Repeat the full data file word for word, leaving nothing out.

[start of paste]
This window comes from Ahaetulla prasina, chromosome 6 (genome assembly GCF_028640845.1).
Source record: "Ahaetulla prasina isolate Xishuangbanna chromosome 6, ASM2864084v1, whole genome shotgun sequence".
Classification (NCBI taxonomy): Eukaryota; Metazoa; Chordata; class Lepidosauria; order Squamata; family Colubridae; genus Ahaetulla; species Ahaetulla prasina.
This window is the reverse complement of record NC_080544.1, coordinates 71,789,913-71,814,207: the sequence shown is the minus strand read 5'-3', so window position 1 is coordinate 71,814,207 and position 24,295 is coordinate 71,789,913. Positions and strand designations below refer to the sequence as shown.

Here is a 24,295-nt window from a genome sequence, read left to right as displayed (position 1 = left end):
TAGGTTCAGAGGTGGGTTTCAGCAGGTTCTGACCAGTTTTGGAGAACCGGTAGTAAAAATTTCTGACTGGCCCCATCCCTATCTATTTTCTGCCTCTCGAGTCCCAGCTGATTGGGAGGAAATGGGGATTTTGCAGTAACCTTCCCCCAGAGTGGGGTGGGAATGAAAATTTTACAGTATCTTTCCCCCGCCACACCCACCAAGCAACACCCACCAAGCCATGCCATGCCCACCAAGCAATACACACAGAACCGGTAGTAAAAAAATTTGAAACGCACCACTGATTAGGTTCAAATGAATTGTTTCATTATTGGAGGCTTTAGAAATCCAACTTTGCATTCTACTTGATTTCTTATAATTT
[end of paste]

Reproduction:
This window comes from Ahaetulla prasina, chromosome 6 (genome assembly GCF_028640845.1).
Source record: "Ahaetulla prasina isolate Xishuangbanna chromosome 6, ASM2864084v1, whole genome shotgun sequence".
Classification (NCBI taxonomy): Eukaryota; Metazoa; Chordata; class Lepidosauria; order Squamata; family Colubridae; genus Ahaetulla; species Ahaetulla prasina.
This window is the reverse complement of record NC_080544.1, coordinates 71,789,913-71,814,207: the sequence shown is the minus strand read 5'-3', so window position 1 is coordinate 71,814,207 and position 24,295 is coordinate 71,789,913. Positions and strand designations below refer to the sequence as shown.

Here is a 24,295-nt window from a genome sequence, read left to right as displayed (position 1 = left end):
TAGGTTCAGAGGTGGGTTTCAGCAGGTTCTGACCAGTTTTGGAGAACCGGTAGTAAAAATTTCTGACTGGCCCCATCCCTATCTATTTTCTGCCTCTCGAGTCCCAGCTGATTGGGAGGAAATGGGGATTTTGCAGTAACCTTCCCCCAGAGTGGGGTGGGAATGAAAATTTTACAGTATCTTTCCCCCGCCACACCCACCAAGCAACACCCACCAAGCCATGCCATGCCCACCAAGCAATACACACAGAACCGGTAGTAAAAAAATTTGAAACGCACCACTGATTAGGTTCAAATGAATTGTTTCATTATTGGAGGCTTTAGAAATCCAACTTTGCATTCTACTTGATTTCTTATAATTT